I visited my BFF in New York recently and shared with him and a friend about this depression stuff and my recent depressive episode which, thankfully, I am coming out of.
On the move for mental health
I mentioned how happy I was when I was in Costa Rica in February for two weeks and how happily I flitted from one adventure to the next last fall.
First, I took my 14-year-old out to Denver and visited Pike’s Peak, Buffalo Bill Cody’s Museum and Burial Ground, and listened intently as an archaeologist told us how Dinosaur Ridge was the first location where things like stegosaurus and allosaurus were ever found. We meandered the majestic red rock formations at Garden of the Gods south of Denver and climbed in the Manitou Cliff Dwellings.
A month later I was meeting up with an old friend and her daughter in New York, exploring the Guggenheim and striding the city sidewalks like we did when we lived there 30 years earlier.
Then I was off to Dallas with my 17-year-old who, fascinated with JFK, wanted to see The Sixth Floor Museum at Dealey Plaza. From there we made a hardcore road trip to Jasper, Arkansas, to see an elderly friend of mine and my mother’s whom I hadn’t seen for many years, and whom I knew I’d never see again. My son was game when I coaxed him into the long drive with a promised stop in Oklahoma to learn about the Chocktaw Nation at an indigenous cultural center. The visit was sweet and poignant; a month later the friend passed away.
Next, I was off to Phoenix for the wedding of my college roommate. There, I reunited with our other college roommate—the three of us hadn’t been together since 1993—and instantly bonded with my friend’s new wife as well. It was profoundly sweet, fun, hilarious at times, and wonderful.
An Ahh-Duh moment
Relaying some of this to my friend in New York, he interjected.
“I think travel is your best medicine.”
I looked at him like he had just reminded me of who I was, and I have somehow been oblivious to what brings me to life. Maybe it’s just the way things have gone. The way the ball bounces. The routines I’ve gotten into. The work and home life I have chosen.
I think travel is your best medicine.
I should know…I’m a traveler. It has always been my spark. He should know. We’ve traveled the world together.
“When you’re depressed,” he said in halting English (he’s Thai). “You go inward, right? Travel, you go out.” He motioned doors opening with his hands.
I couldn’t have gotten it any better from any therapist or psychedelic experience.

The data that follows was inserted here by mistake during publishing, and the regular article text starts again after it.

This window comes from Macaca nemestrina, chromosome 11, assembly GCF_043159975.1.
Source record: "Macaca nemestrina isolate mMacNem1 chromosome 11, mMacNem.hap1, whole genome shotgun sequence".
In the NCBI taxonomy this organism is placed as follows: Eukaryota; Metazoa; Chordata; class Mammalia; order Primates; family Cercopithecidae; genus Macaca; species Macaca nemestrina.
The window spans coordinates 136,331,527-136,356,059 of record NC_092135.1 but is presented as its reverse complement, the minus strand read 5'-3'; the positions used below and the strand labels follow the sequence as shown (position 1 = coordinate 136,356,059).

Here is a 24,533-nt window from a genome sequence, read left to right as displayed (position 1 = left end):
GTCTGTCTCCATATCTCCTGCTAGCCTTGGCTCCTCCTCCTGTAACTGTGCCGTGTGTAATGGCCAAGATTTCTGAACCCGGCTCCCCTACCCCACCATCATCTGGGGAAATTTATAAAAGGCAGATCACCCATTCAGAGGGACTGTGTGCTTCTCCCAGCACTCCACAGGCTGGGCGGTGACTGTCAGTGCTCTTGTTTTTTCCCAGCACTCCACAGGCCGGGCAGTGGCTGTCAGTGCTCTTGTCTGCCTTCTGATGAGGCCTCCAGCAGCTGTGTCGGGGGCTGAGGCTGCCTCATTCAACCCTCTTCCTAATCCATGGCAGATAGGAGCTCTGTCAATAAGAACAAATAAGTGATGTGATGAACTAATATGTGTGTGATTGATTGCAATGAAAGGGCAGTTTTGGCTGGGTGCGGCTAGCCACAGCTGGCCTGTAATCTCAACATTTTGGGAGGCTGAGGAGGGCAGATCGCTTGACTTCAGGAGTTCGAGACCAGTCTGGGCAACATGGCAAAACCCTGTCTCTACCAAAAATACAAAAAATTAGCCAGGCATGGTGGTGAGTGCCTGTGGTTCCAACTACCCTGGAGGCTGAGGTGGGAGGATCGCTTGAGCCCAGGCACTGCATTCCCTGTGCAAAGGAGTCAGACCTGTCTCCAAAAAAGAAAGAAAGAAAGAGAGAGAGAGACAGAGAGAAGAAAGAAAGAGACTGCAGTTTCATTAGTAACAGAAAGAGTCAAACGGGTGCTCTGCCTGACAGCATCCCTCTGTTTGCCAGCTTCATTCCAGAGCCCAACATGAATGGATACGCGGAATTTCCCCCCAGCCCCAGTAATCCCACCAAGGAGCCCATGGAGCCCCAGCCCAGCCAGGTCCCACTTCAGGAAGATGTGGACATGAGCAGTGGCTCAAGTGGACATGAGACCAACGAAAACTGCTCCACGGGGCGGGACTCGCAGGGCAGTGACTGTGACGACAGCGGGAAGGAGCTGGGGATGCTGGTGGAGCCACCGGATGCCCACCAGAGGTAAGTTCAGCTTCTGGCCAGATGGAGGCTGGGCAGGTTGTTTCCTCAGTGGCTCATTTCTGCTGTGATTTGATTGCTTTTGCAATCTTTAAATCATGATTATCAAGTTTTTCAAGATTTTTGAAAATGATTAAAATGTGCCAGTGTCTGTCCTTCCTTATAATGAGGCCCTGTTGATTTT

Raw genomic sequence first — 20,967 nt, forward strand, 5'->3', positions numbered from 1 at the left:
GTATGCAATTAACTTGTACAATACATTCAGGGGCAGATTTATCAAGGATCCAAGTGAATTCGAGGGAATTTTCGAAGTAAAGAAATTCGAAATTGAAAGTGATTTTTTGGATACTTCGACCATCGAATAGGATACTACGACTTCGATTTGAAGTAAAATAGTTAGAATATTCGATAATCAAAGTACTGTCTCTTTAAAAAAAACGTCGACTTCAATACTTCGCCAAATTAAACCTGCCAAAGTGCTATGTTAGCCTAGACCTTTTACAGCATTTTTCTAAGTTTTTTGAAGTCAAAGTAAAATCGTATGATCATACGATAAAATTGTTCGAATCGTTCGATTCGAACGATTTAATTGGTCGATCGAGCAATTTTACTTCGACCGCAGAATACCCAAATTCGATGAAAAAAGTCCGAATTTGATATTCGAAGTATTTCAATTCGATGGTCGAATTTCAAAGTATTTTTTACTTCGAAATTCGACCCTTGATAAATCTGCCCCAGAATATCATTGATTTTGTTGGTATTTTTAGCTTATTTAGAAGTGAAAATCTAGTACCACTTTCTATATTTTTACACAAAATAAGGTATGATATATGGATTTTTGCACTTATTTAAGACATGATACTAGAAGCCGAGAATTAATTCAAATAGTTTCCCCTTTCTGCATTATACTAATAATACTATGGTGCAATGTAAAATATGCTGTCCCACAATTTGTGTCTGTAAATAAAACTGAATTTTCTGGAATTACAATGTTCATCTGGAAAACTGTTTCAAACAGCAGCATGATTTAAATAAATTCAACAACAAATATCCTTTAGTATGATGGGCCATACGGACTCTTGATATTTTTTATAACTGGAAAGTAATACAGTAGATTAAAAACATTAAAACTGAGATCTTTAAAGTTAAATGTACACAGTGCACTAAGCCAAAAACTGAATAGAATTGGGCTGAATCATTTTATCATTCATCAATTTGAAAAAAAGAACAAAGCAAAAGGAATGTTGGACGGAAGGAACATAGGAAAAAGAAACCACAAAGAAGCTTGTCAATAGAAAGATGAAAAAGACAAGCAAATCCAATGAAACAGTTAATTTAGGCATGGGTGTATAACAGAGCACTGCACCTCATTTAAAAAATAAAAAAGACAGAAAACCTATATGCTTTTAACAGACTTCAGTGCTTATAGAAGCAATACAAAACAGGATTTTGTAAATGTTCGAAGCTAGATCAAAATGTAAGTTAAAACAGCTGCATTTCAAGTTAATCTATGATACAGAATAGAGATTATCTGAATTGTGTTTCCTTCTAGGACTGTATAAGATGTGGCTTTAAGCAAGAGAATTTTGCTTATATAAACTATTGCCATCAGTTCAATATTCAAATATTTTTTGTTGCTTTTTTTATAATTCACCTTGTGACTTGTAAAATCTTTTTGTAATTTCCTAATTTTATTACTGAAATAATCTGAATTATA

Off I go.
It's just life: Toil and strife (what my father wrote to me 20 years ago that applies right now)
Since I've been working on this memoir and sifting through letters my father wrote me over the years, certain wisdom strikes me differently than it did when he first delivered it.
At the time he wrote this missive in 2001, it was the year I got laid off from the print-on-demand book publishing company I worked for in Philadelphia. But I had also decided to start my own business so I struck out on my own⏤the same year the Twin Towers were downed in a terrorist attack and the world stood still. Either way, I must've written to him of my struggles, whether with writing or outlook, and he wrote back.
I understand your pain and disappointment. BUT It's just LIFE. You didn't ask to be here but you IS IS IS."
Dealing with depression so much in these later years, there's something about the simplicity of that statement, and maybe⏤as I'm learning more about dialectical behavioral therapy and the idea of "this exists" while "this also exists"⏤a faint experience of acceptance of my existence. Jokingly, I recently told my therapist, "Yeah, I guess if I'm not gonna off myself and I'm gonna be here, I gotta figure this shit out."
Poem excerpt from East of Nowhere, my father's unfinished novel, and words of wisdom to me
These are the good times
Another line in the poem struck me, reminding me of Carly Simon's "Anticipation" when she sings about "these are the good ol' days." My father writes that these are "finally the good/s times. I never knew that many that bad." And if you knew the kind of shitstorms my father would find himself in, you might wonder how that could be. But that's one thing about my father, in spite of severe alcoholism and oftentimes impaired rationale, his optimism persevered. As my brother once said, good thing Daddy wasn't all woe is me and sad sack. He would've been miserable to be around. He just kept looking to the dawn.
Check out more Chowanisms (Stuff Ed Said)
Navigating the psychedelic medicine universe as a sober person